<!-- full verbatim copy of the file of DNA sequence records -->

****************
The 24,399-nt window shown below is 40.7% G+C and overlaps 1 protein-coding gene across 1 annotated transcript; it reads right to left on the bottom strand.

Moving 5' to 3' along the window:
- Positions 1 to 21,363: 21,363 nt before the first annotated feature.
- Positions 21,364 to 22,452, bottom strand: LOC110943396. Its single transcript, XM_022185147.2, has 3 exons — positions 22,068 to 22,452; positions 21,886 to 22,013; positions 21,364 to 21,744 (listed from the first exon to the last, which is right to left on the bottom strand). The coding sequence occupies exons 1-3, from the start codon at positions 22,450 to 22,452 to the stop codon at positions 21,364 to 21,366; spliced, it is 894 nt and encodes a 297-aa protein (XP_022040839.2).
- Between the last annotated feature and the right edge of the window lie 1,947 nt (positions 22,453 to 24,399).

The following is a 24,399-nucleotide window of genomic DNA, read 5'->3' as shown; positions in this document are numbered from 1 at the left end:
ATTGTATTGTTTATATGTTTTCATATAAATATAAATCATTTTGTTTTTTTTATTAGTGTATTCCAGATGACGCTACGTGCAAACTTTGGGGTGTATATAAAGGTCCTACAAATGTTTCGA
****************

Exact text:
The 24,399-nt window shown below is 40.7% G+C and overlaps 1 protein-coding gene across 1 annotated transcript; it reads right to left on the bottom strand.

Moving 5' to 3' along the window:
- Positions 1 to 21,363: 21,363 nt before the first annotated feature.
- Positions 21,364 to 22,452, bottom strand: LOC110943396. Its single transcript, XM_022185147.2, has 3 exons — positions 22,068 to 22,452; positions 21,886 to 22,013; positions 21,364 to 21,744 (listed from the first exon to the last, which is right to left on the bottom strand). The coding sequence occupies exons 1-3, from the start codon at positions 22,450 to 22,452 to the stop codon at positions 21,364 to 21,366; spliced, it is 894 nt and encodes a 297-aa protein (XP_022040839.2).
- Between the last annotated feature and the right edge of the window lie 1,947 nt (positions 22,453 to 24,399).

The following is a 24,399-nucleotide window of genomic DNA, read 5'->3' as shown; positions in this document are numbered from 1 at the left end:
ATTGTATTGTTTATATGTTTTCATATAAATATAAATCATTTTGTTTTTTTTATTAGTGTATTCCAGATGACGCTACGTGCAAACTTTGGGGTGTATATAAAGGTCCTACAAATGTTTCGA